Greengage ECOsmart has two separate accreditations, one for venues and hotels, and one for agencies. Greengage aimed to make a certification which was an “accreditation plus” and would make connections between corporates, conference venues and hotels, and event agencies. Greengage ECOsmart attempts to make accreditation as simple as possible, with a simply worded online survey to complete. The accreditation gives participants a rating, bronze through to platinum, depending on how sustainable they are, let’s them set their own goal for improvement, and tells them how to get there.
B Corp Certification is a confirmation that a business is meeting high standards of accountability is sustainability and social responsibility. There are several criteria a business must meet before it is eligible for B Corp certification, including scoring 80 or above an B Corp’s impact assessment, making a legal commitment to change its corporate governance structure to be accountable to all stakeholders, and allowing its performance to be shown publicly on B Corp’s website.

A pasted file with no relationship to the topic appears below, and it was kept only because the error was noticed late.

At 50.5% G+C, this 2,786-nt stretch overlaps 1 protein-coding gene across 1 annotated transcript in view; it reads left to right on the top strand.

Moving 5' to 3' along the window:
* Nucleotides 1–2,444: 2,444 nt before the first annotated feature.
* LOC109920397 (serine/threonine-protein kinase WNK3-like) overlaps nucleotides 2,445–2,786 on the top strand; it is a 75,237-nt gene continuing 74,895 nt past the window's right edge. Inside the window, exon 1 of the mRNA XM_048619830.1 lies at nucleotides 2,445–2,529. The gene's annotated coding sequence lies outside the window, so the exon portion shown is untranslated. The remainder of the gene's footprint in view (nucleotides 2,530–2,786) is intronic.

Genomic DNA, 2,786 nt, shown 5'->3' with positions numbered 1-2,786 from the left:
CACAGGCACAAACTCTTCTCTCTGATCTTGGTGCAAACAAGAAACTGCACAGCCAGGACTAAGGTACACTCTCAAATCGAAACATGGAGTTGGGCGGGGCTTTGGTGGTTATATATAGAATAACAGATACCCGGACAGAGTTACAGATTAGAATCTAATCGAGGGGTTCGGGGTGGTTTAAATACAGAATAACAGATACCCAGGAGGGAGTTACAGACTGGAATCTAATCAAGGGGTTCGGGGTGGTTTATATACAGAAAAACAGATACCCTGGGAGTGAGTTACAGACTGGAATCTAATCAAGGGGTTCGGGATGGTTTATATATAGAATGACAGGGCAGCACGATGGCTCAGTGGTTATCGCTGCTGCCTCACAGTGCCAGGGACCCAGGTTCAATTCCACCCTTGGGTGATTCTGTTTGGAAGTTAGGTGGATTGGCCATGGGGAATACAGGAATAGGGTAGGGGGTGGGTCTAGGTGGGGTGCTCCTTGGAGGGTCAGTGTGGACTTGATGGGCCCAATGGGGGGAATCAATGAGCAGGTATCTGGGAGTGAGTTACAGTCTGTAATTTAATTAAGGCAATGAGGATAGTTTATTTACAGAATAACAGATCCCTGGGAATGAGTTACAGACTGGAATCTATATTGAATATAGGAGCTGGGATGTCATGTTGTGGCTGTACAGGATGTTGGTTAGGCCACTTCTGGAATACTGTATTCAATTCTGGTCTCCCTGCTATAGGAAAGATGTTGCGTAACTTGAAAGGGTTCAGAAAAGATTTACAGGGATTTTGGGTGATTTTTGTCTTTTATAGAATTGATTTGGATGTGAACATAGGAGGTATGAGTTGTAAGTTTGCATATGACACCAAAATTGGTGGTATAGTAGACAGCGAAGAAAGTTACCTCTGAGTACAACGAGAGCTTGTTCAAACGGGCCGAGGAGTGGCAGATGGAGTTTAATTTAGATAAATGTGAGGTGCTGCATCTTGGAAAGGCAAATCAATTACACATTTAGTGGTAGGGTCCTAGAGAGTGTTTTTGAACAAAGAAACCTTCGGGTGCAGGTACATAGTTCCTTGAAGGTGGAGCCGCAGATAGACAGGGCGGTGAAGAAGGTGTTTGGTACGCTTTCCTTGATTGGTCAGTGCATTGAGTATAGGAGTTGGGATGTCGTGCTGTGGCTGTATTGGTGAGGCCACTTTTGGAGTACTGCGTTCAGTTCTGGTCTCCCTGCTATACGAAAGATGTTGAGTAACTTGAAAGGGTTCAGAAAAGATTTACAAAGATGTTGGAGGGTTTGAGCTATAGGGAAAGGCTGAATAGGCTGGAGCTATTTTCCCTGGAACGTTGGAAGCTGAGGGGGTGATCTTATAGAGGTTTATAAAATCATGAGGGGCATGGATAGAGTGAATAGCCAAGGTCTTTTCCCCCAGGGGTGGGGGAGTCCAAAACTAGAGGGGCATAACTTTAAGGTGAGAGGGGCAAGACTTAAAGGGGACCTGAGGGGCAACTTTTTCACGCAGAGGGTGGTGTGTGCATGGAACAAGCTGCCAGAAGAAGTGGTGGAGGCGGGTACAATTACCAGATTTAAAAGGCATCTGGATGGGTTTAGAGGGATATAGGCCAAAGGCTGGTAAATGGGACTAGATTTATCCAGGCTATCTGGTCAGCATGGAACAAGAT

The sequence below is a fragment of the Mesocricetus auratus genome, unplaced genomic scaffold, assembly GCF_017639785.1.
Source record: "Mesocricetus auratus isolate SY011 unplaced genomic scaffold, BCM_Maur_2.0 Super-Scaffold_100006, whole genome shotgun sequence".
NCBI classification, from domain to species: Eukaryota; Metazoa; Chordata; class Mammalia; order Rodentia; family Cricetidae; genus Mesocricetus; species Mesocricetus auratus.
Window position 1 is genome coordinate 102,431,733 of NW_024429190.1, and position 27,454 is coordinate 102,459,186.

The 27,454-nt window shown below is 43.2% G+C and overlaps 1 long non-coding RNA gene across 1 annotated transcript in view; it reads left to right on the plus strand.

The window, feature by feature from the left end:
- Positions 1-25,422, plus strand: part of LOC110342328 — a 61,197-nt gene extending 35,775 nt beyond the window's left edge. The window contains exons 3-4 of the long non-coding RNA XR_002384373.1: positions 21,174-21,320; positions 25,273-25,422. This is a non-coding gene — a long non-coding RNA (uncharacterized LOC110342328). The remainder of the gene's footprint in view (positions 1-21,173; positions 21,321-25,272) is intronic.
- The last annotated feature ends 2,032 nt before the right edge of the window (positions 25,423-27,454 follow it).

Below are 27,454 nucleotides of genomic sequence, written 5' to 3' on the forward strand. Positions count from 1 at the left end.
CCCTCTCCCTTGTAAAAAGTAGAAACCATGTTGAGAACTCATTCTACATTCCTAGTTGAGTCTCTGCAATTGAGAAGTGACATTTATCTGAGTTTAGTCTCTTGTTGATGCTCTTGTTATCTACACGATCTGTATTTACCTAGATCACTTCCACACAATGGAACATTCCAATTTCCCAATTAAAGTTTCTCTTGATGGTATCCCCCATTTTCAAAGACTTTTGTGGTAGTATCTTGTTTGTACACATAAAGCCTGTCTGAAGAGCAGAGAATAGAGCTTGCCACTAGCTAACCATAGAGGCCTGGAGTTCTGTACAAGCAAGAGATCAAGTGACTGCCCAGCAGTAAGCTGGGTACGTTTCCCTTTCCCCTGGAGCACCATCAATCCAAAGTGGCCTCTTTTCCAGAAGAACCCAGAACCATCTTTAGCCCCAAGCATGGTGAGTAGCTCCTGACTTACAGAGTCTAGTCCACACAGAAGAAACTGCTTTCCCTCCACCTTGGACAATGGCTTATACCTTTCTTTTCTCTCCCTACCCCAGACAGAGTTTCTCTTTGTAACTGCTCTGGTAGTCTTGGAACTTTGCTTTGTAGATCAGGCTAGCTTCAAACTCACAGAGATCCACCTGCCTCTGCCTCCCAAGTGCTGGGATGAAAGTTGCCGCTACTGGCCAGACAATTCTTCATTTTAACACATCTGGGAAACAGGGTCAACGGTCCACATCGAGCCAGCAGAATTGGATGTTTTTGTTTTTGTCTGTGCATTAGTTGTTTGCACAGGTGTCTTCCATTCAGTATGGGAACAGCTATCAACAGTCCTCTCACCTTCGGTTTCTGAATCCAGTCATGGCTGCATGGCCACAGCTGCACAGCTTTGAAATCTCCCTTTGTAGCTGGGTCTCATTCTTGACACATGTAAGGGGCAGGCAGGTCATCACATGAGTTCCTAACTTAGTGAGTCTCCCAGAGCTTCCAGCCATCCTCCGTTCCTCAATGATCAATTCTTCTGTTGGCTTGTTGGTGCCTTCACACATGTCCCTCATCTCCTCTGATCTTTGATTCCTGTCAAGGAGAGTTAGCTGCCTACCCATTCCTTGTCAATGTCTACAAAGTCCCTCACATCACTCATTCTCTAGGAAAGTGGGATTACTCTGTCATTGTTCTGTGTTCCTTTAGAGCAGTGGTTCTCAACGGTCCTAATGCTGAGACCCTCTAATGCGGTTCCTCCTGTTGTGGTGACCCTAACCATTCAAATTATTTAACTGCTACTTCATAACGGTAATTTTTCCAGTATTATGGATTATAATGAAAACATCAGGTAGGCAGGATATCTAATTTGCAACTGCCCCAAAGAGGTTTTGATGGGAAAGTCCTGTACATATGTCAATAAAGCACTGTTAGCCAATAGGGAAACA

EventSost is an international sustainability certification made specifically for events. The certification ensures that accredited companies have implemented a sustainability management system in their events that includes compliance with the most important sustainable good practices accepted by the international events community. EventSost offers several different certifications, including a Premium certification, one for event headquarters, one for use of sustainable resources, and one for sustainable events themselves.
BREEAM is the world’s leading sustainability assessment method for buildings. First established in 1990, BREEAM aims to help venues manage and mitigate risk by demonstrating sustainability at any
stage of the venue’s lifecycle, be that planning, design, construction, operation, or refurbishment. BREEAM measures sustainable value in a series of categories, including energy, land use, pollution, transportation, waste, water, and others.